You could, of course, say this is nothing new; radio stations have playlists, and you don’t choose what plays there. This is true, but for many the playlist is taking over all of their listening and weakening people’s ties to their music.
As consumers of music, we need to be cogniscent of the fact that we are ceding control. If, to you, that loss of control is worth it because it means you can make less effort to listen, then that’s fine.
However, if you do want control then there are options - storing your own library in a streaming service and accessing it remotely alongside the vast content library the streaming service provides. The only trouble is, most providers of such services (Apple Music and Google Play Music are examples) appear to be weakening and deemphasising this side of their offering.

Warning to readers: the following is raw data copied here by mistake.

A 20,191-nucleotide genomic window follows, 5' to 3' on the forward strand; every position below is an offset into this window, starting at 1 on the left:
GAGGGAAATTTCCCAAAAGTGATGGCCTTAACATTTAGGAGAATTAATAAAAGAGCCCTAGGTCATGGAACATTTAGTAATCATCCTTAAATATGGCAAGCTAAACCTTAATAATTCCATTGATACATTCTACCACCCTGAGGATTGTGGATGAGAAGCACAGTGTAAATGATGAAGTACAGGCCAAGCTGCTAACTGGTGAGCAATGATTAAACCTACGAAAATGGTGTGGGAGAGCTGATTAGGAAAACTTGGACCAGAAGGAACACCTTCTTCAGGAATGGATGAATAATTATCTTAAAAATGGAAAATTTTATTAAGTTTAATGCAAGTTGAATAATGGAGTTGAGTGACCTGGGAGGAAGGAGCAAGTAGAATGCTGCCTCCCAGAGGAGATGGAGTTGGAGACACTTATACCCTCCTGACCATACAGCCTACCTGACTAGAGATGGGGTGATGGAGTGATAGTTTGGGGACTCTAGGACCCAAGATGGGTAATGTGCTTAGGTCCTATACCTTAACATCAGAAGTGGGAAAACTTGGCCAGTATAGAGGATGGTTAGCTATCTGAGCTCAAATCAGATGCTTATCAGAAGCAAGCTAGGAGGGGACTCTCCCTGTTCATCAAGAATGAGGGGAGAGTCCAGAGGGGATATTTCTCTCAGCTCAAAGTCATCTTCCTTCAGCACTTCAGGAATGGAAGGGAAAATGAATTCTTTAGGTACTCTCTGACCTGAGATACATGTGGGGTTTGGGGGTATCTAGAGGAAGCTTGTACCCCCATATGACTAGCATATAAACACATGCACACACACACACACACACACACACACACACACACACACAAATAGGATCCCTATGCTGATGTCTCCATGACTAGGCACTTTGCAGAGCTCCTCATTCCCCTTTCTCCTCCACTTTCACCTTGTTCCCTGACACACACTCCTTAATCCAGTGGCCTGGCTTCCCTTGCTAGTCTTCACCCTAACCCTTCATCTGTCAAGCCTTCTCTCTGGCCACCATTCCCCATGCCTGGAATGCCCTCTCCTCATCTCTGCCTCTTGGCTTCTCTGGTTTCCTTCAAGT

But in August I started receiving emails about this:
I'm getting a lot of reports that users of Google's #Takeout service to re-export their stored music collections inside #YouTubeMusic are just downloading ".vid" files clean of metadata - their music libraries are pretty much ruined. Anyone know why this has happened? #ytm pic.twitter.com/itbVCGhqY1— bliss (@bliss_music) August 3, 2021
This is serious - even if the service provided a good experience once a library is uploaded, if you can’t re-export it with its metadata that’s an important loss of data; data that might have been curated and built over time.
Later, there were two interesting and thoughtful pieces about library management within the services. The first:
My latest blog post is about library management in music streaming services!https://t.co/LR76EdFNil— Erdal (@ErdaIToprak) December 1, 2021
… was followed by a second that discussed music library management in the historical context of previous forms of media, prior to streaming.
Thoughtful piece by @joepinsk about how music libraries, and the way we interact with them, have been affected by streaming (it's deeper than the title of the article suggests) https://t.co/snlPucdh4v— bliss (@bliss_music) August 2, 2021